I used to feel that way as well but as I slowly began moving away from writing reviews (helped me improve my written English) and went more in game development. I honestly felt like I was losing objectivity in my reviews, I would often write "Function A wasn't implemented well but I imagine it must be pretty tough for X number of people to do it."

I subsequently realized that your everyday consumer doesn't care about how difficult the development process is. And even if the reviewer did mention how difficult it is while maintaining complete objectivity, most people would simply disregard it and only hear that "Function A isn't good.".

My theory is that the information dialogue between the industry and ordinary people is extremely weak or that our industry is extremely niche. So much so that the things people say while criticizing games comes off as very ignorant and unsympathetic to the plight of game developers. But at the end of the day it's just a theory.

And to be fair, not all reviews are as harsh as what Totalbiscuit had to say. I think it just so happened that Day One: Garry's Incident was really terrible to play. And with quality games coming out at that price point it's easy to see why their game stood out as being particularly awful.

John Bain
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Well, I didn't really plan on responding to this whole thing but this comment really takes the biscuit so hey. Let's take this mess apart point by point.

"Services like You Tube give them a soapbox for free and the more people that line up to listen the more money they make. Scathing videos bring views and views bring money."

False. Here's a list of my top 10 most viewed "WTF is?" videos and my impressions of each.

* WTF is League of Legends - Positive
* WTF is Magicka - Extremely positive. Also earned a Top 3 spot in my Top 10 games of that year.
* WTF is Duty Calls - A parody video, little critique to be made here
* WTF is Far Cry 3 - Extremely positive.
* WTF is Space Marine - Gushingly positive, to the point of being accused of "fanboing out" over the game.
* WTF is Day Z - Positive, also bearing in mind that was a dual-commentary with the developer
* WTF is FTL? - Extremely positive. Earned a spot in my Top 10 games of 2012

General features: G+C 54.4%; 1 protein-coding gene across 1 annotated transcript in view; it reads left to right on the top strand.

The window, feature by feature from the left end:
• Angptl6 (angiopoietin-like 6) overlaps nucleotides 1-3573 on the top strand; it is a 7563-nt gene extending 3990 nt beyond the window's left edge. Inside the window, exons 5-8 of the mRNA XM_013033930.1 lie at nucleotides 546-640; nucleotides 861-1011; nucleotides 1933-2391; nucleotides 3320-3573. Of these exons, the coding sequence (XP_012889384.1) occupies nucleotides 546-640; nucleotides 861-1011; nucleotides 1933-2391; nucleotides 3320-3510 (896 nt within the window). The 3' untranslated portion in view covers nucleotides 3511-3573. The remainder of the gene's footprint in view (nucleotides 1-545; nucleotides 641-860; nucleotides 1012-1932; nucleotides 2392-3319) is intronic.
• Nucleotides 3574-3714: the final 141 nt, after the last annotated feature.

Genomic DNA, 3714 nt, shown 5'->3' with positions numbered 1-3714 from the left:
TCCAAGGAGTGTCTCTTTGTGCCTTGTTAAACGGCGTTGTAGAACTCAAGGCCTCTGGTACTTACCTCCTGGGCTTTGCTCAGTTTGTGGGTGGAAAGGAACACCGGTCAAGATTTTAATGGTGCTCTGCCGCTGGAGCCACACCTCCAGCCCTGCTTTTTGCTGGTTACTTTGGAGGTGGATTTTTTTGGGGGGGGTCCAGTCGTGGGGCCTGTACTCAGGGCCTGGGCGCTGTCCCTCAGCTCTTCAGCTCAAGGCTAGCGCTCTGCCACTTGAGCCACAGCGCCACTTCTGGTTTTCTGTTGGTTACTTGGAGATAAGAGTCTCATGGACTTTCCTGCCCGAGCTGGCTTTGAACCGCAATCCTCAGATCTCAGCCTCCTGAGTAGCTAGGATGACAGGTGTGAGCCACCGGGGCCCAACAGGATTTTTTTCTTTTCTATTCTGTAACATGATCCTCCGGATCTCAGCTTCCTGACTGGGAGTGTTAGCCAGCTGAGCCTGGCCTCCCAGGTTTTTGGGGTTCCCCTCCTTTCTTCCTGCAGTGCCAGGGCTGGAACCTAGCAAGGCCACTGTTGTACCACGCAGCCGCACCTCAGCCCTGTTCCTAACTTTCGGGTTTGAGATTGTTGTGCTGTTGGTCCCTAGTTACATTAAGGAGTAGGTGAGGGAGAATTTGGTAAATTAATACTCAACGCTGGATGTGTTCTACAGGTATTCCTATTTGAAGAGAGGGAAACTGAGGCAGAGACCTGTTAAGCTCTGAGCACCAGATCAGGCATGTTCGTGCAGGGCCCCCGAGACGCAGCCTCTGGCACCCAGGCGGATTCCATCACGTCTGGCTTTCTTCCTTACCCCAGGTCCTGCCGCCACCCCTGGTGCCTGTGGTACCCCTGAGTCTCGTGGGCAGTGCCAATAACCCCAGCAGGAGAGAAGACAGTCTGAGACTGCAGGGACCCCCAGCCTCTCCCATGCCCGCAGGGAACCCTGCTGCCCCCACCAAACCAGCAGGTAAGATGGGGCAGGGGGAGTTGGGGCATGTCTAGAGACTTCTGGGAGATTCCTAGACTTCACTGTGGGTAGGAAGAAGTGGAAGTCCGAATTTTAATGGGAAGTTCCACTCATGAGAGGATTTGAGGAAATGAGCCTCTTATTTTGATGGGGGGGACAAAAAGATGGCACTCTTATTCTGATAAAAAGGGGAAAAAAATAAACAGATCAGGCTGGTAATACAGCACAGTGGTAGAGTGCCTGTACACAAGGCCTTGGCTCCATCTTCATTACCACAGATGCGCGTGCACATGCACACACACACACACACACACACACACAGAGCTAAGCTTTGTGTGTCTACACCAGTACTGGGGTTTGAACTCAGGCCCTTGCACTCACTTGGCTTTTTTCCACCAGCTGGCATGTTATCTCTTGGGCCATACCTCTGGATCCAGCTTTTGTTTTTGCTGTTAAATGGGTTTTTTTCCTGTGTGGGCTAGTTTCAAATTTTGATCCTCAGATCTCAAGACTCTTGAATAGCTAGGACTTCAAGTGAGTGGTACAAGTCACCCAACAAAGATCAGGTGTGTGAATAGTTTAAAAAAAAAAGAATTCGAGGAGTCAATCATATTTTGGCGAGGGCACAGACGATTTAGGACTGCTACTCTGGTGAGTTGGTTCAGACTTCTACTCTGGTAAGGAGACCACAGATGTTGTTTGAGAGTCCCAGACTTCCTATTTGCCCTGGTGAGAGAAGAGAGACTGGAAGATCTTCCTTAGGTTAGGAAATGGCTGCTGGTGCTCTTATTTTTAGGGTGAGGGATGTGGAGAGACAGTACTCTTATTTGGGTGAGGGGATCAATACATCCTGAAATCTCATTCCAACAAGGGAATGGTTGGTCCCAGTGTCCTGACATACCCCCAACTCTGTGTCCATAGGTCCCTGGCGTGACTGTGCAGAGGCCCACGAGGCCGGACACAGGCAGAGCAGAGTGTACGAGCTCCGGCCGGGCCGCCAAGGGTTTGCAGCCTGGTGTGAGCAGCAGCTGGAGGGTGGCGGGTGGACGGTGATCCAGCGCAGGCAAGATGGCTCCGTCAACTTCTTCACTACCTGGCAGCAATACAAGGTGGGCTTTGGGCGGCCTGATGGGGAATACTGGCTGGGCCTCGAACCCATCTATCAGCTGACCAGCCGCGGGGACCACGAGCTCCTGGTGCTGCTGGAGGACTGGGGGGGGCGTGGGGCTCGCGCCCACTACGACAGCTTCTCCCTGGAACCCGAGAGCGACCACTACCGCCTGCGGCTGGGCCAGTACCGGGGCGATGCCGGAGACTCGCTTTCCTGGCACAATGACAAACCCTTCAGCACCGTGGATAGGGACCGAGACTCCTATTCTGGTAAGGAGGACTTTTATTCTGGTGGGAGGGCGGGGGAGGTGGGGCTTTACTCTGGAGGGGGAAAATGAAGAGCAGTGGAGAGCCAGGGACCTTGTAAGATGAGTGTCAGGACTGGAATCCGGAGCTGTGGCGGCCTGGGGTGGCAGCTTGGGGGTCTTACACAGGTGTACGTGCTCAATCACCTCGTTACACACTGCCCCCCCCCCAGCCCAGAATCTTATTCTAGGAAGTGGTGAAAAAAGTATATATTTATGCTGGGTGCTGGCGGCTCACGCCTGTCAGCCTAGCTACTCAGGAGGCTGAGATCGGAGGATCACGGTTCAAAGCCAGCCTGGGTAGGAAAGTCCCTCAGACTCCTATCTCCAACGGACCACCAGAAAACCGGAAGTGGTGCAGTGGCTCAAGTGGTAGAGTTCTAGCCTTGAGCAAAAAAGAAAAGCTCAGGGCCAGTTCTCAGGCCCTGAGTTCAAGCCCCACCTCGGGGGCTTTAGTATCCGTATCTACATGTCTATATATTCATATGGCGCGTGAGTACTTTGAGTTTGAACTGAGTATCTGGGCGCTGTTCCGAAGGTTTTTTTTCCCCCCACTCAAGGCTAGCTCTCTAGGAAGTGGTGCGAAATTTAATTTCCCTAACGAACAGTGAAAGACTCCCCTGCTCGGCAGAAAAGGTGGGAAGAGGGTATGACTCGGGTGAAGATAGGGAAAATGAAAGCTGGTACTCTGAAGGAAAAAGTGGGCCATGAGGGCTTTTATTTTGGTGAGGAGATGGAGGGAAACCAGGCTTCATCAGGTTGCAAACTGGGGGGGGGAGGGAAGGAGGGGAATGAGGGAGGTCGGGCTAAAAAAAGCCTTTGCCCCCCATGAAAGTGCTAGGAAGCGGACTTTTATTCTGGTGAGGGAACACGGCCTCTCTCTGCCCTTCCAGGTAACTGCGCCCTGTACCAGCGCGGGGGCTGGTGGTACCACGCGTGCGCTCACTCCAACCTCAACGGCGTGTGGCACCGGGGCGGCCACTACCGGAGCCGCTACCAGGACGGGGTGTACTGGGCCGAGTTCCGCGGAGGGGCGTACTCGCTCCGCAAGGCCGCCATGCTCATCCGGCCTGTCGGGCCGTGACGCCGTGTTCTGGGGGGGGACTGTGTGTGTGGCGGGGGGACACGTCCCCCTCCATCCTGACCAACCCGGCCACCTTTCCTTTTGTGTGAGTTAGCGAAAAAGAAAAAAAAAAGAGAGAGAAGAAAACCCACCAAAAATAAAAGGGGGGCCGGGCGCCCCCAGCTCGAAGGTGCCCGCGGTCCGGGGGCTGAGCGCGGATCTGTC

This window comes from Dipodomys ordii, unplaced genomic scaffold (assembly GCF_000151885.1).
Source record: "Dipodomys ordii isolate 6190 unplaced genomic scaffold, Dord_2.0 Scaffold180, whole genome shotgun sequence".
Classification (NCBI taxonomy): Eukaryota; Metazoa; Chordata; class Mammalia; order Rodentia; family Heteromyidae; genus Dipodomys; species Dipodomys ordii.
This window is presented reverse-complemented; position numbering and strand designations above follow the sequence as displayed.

* WTF is Smite? - Mostly positive, some misgivings but enjoyed my time with it
* WTF is Dishonored - Positive. Earned a spot in my Top 10 games of 2012
* WTF is Terraria - So positive it spawned an entire series with more than 80 episodes.

So what was that about "Scathing reviews getting more views" again? Maybe you're thinking of how old media works. I don't need to be scathing to go viral and get the big numbers, what I need is a video in the chamber for embargo date that is well made and very detailed. How positive or negative it is is quite frankly irrelevant, I don't give scores and I don't link-bait. You can check this for yourself by looking at my popular videos playlist which Youtube generates based on views.


"I found it hilarious how critics can complain about getting a possible ban from Youtube and cite that it's their income and livelihood that's being messed with, but won't bat an eye at tearing down someone else's livelihood via a harsh review."

Your fallacy is comparing receiving a bad review to having your entire business destroyed, which is exactly what happens if you receive 3 of those strikes. 1 strike prevents you making money from that video, which is a pain in the arse, that's basically saying "hey that work you did? You're not getting paid for it", which nobody in their right mind would be ok with in a "regular" job. 3 strikes and you are OUT, gone. My family relies on that income, my employees rely on that income. You are suggesting that a harsh review is even close to the same thing? The false equivalency is heady and dizzying. More to the point, I have to put consumers FIRST, as should any reviewer/critic. Sucks if a studio sells less copies because of bad reviews, which admittedly could have been avoided if they hadn't made a bad game, sucks more if potentially millions of people get ripped off. Games are expensive, the economy pretty much sucks, that bad game that guy may have bought if not warned because of reviews, could have been the only entertainment he could have afforded that month. It's my job to protect that guy, it is not my job to protect publisher/developer interests and nor should it be because as soon as that happens, you might as well kiss objectivity goodbye.